My First Published Android App and Lessons Learned

After I attended AnDevCon earlier this year I started working on a native Android app that solved one of my biggest needs: easily saving an article, video, or tweet to come back and read later.

Most of the time this happens when I’m catching up on twitter while I’m [waiting in line at the grocery store, eating a quick snack, waiting for a meeting to start, etc.] – so I’m scrolling through the dozens of tweets in my timeline since the last time I checked when I see something that peaks my interest, but I know I don’t have time to read it now. In the past I would click the URL to open it in the browser, click home, then go back to twitter and keep going through my timeline.  When I had time to go back I would open the browser and the article would be there.

While that process works, it’s really not ideal. So I decided to create an application called “Later”.

Later Screenshot - Unread Later Screenshot - Share

You can download the app from the Google Play store by clicking the link or scanning the QR code below.


Main Goals of Publishing to Google Play Store

Similar to my experience developing the Later application, I really wanted to treat this as a learning experience as opposed to trying to get a lot of users for my app or make money. Here’s what I wanted to accomplish:

  • Understand the App Submission Process: I wanted to go through the steps of publishing an app in case it ever became relevant for work. What were the prerequisites, how was
  • Understand the Payment System: Instead of having my app be free I wanted to see how the payment system worked, so I made the app $0.99. People are inherently against paying for apps, especially ones as simple as this one, but I’m really not interested in making money and want to explore how Google tracks payment, how I can transfer money, etc.

Lessons Learned

  1. Google’s documentation is phenomenal. If you’ve done any Android development before and have looked through, you know how detailed and helpful Google’s documentation is – it’s the same for publishing to the Play Store.
  2. Getting an app into the Google Play Store is really easy. While there continue to be horror stories about the Apple App Store taking days/weeks to approve (or sometimes reject) an app, this process was very straightforward. I was able to access the Play Store page almost immediately using the package name at:
  3. Because I named the app “Later”, when searching for it on the Play Store (even a few days after it was published) I was unable to find the app. In fact, many popular apps that didn’t even have “Later” in the name showed up even though mine did not: YouTube, Opera, Google Wallet. Just a few minutes ago I changed the title in the app store to be “LaterReader” to see if that turns up more search results. (It looks like it already works if I search for “LaterReader”)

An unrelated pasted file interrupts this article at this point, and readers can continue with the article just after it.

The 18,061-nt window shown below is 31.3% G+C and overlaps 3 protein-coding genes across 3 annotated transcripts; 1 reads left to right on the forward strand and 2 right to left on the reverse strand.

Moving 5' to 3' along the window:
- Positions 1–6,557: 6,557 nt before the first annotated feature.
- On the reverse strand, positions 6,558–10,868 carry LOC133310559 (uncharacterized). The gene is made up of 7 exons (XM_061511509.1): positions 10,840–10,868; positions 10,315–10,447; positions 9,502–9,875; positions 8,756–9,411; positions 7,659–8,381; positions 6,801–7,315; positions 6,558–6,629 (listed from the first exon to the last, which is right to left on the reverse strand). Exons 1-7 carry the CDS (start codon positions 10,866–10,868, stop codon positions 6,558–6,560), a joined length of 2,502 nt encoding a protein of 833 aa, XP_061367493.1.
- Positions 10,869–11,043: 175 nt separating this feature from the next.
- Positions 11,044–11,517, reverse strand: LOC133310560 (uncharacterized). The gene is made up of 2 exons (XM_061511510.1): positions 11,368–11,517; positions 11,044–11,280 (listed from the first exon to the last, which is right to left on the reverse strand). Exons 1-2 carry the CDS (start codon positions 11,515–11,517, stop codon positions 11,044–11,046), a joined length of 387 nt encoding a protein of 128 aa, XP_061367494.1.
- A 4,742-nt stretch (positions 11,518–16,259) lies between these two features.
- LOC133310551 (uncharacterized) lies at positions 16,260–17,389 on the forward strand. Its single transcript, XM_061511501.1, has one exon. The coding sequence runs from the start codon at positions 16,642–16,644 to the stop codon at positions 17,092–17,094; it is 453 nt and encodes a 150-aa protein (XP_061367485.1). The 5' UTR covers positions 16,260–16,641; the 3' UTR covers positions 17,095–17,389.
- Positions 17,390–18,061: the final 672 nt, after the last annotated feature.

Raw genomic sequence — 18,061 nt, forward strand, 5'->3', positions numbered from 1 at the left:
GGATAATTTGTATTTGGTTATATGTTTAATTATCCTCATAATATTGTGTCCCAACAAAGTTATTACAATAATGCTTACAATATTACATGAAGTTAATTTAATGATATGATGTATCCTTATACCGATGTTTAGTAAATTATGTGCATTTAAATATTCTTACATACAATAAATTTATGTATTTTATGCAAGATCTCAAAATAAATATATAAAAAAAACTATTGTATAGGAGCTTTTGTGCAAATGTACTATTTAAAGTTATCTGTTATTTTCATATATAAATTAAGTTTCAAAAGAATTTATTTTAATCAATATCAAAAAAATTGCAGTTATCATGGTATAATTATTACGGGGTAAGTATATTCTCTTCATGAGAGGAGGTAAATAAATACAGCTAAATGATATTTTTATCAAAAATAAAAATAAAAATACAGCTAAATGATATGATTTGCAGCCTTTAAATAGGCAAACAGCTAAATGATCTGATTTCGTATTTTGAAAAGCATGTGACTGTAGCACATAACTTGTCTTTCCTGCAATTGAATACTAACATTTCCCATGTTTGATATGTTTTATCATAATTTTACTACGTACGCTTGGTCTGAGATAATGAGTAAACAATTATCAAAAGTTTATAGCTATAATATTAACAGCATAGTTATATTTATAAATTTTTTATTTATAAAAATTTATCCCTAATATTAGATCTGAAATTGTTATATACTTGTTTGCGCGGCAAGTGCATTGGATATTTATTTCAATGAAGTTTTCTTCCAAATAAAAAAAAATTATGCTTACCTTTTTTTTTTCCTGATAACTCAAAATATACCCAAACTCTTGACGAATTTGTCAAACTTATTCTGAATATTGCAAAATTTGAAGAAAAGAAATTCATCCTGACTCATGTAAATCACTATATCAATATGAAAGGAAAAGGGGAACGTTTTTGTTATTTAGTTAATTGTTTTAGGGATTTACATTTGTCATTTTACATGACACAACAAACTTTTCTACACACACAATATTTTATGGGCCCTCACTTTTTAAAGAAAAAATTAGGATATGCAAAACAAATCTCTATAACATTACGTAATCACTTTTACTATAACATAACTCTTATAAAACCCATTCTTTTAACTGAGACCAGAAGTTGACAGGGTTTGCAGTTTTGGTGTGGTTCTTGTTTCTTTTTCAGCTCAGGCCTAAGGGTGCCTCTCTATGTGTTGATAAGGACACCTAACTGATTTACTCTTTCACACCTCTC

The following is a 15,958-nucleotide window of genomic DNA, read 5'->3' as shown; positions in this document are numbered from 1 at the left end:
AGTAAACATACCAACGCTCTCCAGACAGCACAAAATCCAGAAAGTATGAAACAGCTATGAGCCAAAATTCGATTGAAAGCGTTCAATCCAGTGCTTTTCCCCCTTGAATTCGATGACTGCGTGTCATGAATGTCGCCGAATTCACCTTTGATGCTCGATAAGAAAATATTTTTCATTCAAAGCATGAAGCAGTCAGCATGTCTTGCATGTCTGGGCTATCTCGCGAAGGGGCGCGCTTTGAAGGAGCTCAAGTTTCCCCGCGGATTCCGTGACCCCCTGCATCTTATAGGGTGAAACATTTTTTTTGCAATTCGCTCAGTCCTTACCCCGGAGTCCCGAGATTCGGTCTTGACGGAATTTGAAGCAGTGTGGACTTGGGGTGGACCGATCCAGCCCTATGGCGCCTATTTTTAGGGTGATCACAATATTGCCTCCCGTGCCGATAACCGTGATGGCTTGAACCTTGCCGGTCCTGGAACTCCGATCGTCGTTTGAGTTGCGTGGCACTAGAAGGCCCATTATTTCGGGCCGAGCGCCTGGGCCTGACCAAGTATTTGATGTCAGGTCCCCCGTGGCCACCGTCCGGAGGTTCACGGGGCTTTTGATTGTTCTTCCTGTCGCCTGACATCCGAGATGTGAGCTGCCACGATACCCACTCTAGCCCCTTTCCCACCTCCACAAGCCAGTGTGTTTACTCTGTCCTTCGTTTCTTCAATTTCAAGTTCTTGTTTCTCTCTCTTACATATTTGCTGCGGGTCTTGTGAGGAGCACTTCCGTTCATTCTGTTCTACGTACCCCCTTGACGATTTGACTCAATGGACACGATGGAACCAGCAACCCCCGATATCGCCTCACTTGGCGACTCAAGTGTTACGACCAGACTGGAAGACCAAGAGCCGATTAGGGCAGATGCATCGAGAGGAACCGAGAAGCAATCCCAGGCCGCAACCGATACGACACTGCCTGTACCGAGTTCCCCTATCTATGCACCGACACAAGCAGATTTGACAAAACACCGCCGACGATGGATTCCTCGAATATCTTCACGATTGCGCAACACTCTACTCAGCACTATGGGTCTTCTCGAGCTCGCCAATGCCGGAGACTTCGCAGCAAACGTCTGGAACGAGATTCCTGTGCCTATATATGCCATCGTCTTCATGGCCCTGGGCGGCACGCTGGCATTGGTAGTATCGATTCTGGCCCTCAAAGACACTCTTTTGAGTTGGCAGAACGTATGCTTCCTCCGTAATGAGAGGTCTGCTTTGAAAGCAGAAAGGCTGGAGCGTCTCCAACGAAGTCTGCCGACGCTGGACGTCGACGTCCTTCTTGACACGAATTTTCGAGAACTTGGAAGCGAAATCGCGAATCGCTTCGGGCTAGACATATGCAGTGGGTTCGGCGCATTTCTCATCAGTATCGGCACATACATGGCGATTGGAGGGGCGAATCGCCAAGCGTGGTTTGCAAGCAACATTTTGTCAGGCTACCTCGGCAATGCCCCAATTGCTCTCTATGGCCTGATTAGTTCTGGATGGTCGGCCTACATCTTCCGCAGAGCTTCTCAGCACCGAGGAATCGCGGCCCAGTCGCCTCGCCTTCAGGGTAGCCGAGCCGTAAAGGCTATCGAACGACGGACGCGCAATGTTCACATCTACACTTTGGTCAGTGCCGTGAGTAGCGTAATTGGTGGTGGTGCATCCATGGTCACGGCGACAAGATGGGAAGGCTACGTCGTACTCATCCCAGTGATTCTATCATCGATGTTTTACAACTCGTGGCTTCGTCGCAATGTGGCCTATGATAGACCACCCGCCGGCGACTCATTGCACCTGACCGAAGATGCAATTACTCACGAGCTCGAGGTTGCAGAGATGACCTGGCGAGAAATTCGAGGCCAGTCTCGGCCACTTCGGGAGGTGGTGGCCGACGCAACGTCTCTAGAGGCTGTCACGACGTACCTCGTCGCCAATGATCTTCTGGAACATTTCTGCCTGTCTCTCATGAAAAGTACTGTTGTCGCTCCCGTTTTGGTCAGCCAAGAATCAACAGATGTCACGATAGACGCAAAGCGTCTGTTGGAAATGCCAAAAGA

4. During a BlueFletch Lunch & Learn on XCode: Prototyping with Storyboards, Rick showed us, a great tool for creating all of the app icon sizes needed for the various app stores. I used this to create all of the Google Play Store icons instead of having to manually create multiple files. When I had a small change to make, it took about 10 seconds to get all of the new files; if I had to manually recreate all file sizes again I probably would have just killed that idea.
  5. There’s already a ton of competitor apps out there that do the same or similar things. If I were creating this app for money-making purposes, I would have done much more extensive market research beforehand. There’s a ton of “read it later” apps, most notably an app called Pocket (which was previously named “Read It Later”). Where I differentiate is that my app is very simple with a very limited scope of permissions access. Most of the other apps tend to be cloud services that offer synchronization across multiple devices.
  6. The statistics from the Play Store appear to only update once a day. My next step is to add Google Analytics to the app.

What’s Next?

I have three things I want to accomplish next with this app:

  1. Add Google Analytics (which potentially requires adding a privacy policy since I’ll be gathering anonymous data)
  2. Add unit tests (probably using Robolectric)
  3. Make some functional improvements to the app itself
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